The water used to make this gin is, of course, local New Forest Spring Water. Watercress is only one of 10 botanicals used to make Twisted Nose Gin.
Angelica – remember the green, crystallised stuff people used to bung on the top of cakes, that is from the Angelica root. I am not sure what part of the plant goes into Twisted Nose Gin!
Liquorice – brings a touch of sweetness
Twisted Nose Gin is only made in very small batches of around 50 bottles. It is distilled in a traditional copper pot still, a descendent of the alembic still, used to make batches of spirits, unlike the continuous distillation of large, more commercial column stills. Pot stills produce a very fine grade of spirit. The botanicals are gently crushed, mixed and macerated pure, neutral spirit to release the oils that give the gin its characteristic flavours. The spirit and macerated botanicals are then re-distilled in the pot still and only the heart of the distillate is used for the final bottling.
Twisted Nose Gin has a good clear colour with a slightly blue-ish tinge.
Nose: The nose is spicy and peppery. There are floral notes, a big hit of citrus fruit and some more spicy coriander and anise (fennel) notes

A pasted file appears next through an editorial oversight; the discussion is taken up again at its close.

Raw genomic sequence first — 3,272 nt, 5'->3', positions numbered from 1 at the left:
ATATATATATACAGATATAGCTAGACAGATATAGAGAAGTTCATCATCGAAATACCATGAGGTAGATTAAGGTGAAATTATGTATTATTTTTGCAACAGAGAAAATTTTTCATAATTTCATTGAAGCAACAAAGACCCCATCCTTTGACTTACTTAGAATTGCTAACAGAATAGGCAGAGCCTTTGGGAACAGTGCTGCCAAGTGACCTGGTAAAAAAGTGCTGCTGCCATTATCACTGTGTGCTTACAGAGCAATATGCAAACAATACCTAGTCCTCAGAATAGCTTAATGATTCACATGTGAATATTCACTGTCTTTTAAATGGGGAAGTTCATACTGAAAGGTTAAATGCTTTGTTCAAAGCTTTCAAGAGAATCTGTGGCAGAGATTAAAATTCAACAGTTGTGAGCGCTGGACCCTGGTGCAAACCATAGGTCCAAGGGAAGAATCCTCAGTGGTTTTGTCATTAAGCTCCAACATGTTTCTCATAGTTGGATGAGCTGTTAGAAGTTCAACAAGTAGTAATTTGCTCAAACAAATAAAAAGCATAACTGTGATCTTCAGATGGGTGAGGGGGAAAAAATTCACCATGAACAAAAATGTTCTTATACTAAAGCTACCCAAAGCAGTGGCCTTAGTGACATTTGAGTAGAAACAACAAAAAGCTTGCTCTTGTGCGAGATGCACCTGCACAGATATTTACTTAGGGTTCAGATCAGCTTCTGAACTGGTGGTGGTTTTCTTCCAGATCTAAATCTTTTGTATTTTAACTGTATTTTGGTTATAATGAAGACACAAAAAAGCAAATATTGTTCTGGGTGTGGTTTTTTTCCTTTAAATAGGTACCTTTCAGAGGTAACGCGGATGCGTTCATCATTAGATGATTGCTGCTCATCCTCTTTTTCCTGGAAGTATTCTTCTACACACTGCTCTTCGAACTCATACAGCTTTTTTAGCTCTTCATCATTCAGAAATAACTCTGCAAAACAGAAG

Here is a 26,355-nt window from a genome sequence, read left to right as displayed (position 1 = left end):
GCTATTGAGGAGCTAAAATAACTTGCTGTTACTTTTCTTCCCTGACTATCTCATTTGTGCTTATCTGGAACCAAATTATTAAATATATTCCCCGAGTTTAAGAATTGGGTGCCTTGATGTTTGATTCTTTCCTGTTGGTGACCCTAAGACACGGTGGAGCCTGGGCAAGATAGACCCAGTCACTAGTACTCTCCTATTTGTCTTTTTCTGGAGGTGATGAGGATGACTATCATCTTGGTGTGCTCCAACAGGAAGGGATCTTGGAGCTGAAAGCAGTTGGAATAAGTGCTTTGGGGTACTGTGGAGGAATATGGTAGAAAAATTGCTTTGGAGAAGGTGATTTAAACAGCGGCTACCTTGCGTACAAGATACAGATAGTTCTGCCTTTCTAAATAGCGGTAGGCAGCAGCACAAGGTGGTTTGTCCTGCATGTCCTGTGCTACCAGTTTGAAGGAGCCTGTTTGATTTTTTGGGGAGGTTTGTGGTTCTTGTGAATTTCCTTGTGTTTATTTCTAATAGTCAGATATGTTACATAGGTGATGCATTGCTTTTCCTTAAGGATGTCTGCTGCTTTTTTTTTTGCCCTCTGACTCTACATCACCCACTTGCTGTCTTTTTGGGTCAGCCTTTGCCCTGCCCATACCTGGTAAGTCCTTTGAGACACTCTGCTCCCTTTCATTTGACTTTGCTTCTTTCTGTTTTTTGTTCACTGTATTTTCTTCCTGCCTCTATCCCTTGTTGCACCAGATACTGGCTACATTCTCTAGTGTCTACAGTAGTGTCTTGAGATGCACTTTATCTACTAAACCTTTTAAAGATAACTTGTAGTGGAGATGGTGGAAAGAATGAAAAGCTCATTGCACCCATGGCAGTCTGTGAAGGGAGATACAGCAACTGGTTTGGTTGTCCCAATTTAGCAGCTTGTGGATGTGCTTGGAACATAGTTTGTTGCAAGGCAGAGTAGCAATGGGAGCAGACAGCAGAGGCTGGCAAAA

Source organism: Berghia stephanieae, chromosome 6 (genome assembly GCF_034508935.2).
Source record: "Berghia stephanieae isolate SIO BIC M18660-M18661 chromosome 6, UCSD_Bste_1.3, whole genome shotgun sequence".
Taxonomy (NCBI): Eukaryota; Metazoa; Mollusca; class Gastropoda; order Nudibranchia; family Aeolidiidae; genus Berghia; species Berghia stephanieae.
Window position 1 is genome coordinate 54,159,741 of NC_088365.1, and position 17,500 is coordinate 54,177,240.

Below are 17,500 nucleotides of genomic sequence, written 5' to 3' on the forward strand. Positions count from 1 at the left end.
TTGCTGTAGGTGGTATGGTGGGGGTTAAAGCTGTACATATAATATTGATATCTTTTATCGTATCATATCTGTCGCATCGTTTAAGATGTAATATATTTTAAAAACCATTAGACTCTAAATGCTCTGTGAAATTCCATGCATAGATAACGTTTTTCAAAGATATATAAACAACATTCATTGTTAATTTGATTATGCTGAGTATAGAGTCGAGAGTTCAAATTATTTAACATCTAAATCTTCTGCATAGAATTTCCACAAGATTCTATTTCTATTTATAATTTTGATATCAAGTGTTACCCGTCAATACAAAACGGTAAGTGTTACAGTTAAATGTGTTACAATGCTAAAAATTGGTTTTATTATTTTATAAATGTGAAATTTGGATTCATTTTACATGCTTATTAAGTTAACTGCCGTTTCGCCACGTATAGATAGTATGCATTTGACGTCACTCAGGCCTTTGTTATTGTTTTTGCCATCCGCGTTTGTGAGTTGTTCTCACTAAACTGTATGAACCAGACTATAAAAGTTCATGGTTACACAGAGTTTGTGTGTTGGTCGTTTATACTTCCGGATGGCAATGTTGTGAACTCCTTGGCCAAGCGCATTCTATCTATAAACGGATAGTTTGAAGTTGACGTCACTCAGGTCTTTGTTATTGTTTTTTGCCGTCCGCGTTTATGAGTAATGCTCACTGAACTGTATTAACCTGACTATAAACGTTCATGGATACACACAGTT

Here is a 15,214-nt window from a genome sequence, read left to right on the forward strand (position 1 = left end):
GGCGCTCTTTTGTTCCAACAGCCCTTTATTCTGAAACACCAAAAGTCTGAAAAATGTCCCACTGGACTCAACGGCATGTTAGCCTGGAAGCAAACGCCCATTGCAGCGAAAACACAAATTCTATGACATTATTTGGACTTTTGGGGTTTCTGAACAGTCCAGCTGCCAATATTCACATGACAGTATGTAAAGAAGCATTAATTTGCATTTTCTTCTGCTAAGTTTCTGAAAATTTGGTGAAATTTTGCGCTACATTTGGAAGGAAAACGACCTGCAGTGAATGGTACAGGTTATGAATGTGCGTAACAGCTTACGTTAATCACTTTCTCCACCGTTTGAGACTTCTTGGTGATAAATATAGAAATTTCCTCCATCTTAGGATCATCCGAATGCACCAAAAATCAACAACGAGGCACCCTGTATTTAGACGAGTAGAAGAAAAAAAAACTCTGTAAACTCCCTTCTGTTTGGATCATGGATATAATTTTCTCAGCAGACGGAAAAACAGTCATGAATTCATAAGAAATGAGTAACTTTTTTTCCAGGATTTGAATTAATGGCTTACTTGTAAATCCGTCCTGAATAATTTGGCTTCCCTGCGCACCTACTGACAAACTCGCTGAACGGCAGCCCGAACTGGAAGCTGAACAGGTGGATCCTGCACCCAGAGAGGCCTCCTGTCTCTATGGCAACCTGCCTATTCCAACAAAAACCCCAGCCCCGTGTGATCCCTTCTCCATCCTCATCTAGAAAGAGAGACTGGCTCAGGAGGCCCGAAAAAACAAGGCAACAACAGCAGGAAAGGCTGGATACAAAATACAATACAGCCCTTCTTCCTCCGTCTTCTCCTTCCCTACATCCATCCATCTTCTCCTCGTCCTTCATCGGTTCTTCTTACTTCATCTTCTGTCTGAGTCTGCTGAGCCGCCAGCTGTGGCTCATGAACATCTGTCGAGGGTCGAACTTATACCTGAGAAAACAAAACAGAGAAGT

Palate: The citrus really comes through on the palate with lots of pink grapefruit. There are more floral and fennel flavours.
Finish: Very nice, clear, dry finish with very good length.
If serving as a gin and tonic use a slice of pink grapefruit or pink grapefruit zest instead of lemon or lime as a garnish. If you are feeling playful you could also garnish with a sprig of watercress. Of course, it will be great in a Martini and recommend cocktails include a Salty Dog which is basically gin and grapefruit juice, which ties in nicely with the pink grapefruit used as a botanical.
Salty Dog Recipe
2 parts Twisted Nose Gin
5 parts Grapefruit juice, pink grapefruit juice would be good
Shake the vodka and grapefruit juice with ice in a cocktail shaker. Strain into a salt-rimmed highball glass and serve straight up, without ice.